When the disciples saw this, they were indignant. “Why this waste?” they asked. “This perfume could have been sold at a high price and the money given to the poor.” Aware of this, Jesus said to them, “Why are you bothering this woman? She has done a beautiful thing to me. The poor you will always have with you,a but you will not always have me. When she poured this perfume on my body, she did it to prepare me for burial. Truly I tell you, wherever this gospel is preached throughout the world, what she has done will also be told, in memory of her.” (Matt 26:10-13)

It was Judas, making the same argument many do today, who then decided to betray Christ.

3. The Eucharist

Peter Kreeft, in his excellent book Jesus Shock has this to say,
They were technological miracles, far ahead of their time, like the American moon rockets of the sixties. In fact, they were very much like moon rockets: heavy matter taught to fly like angels... What in the world can explain these miracles? Nothing in the world. That's what makes them miracles. Christ alone explains those cathedrals. Stonemasons did not build them; faith built them. His Real Presence built them, and His Real Presence was worshiped in them. They were built to house not man worshipping, but Christ worshipped. (pages 59-60)
 Reflect on that for a moment. A Catholic church is a domus Dei, a house of God, not merely a domus populus Dei, a house of the people of God. A Catholic church is primarily the physical dwelling place of God in that community because God Incarnate (hidden under the appearance of common bread) physically resides within. Yes, He is spiritually present everywhere (or better everywhere is present before Him), but He is uniquely present in a physical way in the Eucharist, which is housed within a Catholic church. One must ask, why shouldn't His people build the nicest house in town for Him?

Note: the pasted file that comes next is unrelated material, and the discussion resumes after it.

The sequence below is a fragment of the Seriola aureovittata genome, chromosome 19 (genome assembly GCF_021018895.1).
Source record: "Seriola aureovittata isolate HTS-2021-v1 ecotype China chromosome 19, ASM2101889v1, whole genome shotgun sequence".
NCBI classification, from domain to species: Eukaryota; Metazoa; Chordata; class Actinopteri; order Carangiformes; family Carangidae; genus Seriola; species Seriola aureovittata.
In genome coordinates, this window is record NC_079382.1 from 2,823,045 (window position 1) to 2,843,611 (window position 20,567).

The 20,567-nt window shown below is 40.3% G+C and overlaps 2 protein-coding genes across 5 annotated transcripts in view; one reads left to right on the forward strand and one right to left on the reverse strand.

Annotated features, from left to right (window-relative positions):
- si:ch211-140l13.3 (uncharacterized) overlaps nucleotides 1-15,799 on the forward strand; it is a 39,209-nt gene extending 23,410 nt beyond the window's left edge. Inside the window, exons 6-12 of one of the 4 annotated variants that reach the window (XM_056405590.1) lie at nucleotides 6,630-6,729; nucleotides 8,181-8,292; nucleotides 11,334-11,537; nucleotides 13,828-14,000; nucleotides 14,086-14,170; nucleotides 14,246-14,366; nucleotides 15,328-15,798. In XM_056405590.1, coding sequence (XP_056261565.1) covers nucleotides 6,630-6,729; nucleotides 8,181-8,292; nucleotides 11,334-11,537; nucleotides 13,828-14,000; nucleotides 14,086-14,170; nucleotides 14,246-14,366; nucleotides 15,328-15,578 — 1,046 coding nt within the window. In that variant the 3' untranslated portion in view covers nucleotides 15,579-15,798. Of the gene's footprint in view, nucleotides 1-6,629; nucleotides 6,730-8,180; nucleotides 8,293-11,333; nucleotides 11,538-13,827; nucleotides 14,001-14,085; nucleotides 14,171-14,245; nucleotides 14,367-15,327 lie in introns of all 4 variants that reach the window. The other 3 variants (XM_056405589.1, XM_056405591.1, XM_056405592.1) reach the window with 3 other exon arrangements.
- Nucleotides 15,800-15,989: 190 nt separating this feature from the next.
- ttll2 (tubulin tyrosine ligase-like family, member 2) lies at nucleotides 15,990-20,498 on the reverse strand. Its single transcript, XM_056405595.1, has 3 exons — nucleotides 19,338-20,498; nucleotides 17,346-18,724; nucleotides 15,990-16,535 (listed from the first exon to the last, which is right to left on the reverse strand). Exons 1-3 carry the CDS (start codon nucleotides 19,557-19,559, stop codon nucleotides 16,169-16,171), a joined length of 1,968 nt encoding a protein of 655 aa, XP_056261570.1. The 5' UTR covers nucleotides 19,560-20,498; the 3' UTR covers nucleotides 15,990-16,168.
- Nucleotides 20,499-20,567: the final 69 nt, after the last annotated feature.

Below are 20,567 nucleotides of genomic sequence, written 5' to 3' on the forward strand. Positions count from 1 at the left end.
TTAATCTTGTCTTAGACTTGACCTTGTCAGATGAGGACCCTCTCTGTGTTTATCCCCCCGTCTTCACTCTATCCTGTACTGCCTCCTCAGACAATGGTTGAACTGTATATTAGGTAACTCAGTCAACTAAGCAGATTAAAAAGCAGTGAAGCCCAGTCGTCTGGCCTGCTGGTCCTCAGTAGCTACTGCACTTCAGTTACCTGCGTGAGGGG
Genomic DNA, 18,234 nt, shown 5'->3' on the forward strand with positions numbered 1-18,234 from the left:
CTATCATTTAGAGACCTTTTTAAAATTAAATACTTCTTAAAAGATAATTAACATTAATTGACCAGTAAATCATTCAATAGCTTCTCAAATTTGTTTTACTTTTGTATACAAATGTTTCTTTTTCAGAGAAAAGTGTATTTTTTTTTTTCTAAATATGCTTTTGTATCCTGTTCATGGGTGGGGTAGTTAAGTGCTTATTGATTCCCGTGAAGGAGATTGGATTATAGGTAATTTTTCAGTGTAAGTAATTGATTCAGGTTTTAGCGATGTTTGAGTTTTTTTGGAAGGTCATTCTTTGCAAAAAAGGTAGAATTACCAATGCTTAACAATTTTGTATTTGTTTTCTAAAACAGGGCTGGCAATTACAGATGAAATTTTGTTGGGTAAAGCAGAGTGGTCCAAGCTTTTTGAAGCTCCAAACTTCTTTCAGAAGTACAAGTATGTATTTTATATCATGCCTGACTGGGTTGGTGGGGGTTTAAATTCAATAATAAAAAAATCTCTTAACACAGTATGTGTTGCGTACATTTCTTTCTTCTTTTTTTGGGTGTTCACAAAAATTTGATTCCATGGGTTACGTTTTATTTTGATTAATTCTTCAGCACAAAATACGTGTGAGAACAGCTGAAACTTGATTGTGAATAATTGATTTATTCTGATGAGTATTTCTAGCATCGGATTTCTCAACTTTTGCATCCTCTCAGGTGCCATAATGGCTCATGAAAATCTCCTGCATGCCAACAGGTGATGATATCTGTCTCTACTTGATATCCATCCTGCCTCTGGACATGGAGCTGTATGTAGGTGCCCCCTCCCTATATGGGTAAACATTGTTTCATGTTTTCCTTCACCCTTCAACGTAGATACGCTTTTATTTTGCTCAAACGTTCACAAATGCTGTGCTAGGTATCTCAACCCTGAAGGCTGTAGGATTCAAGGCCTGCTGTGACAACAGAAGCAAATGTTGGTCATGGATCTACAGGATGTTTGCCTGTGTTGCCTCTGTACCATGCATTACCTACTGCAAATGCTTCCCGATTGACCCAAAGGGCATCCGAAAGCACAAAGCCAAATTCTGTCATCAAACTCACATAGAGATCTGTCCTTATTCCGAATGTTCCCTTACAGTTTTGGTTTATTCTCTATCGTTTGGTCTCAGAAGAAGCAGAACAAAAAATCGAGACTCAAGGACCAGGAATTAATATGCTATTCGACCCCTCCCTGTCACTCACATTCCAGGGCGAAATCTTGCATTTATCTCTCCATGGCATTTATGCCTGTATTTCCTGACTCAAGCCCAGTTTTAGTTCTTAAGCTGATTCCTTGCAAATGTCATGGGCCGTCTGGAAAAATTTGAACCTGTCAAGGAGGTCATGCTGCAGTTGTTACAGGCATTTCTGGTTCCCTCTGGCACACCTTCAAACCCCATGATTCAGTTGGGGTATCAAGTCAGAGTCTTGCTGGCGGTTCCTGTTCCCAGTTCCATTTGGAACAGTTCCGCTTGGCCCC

Cathedral Medieval
Set for Blast-off

4. A False Dichotomy
There is no institution on Earth that has done more for the poor than the Church. The Church feeds more people, teaches more people, and provides health care to more people than any non governmental institution on Earth today and it has been doing so for nearly 2,000 years. In truth, there simply isn't a single institution in the history of the world that has done half as much for the poor than the Catholic Church. If you think Catholics should be spending money on the poor instead of on church buildings, you've set up a false dichotomy, either help the poor or build beautiful churches. What is being forgotten is how the poor are exactly the ones who donated the time, energy, and treasure to build those soaring cathedrals and it is the poor who, free of charge, can enjoy the splendor and beauty of those churches and the masterpieces that decorate them. Should beauty be the exclusive preserve of the rich?

Building beautiful places of worship, places that proclaim the gospel in stone, is an act of reverence and piety. It is a way of drawing people to the One True God. It elevates our worship by imaging the transcendent beauty of Heaven. Christians have understood this from the beginning, giving the best they could to God from the first. Under the draconian persecutions of the Romans, the best was meeting in the home of a member of the faithful, but as soon as the persecution subsided, beautiful churches began springing up. Opting to build a "functional" monstrosity when the resources are available to build something better is simply alien to the true Christian spirit.

1 comment:

  1. For me only one reason is enough, because the most notable saint known for his poverty and love of poverty saint Francis of Assisi say It should be "rich" :-)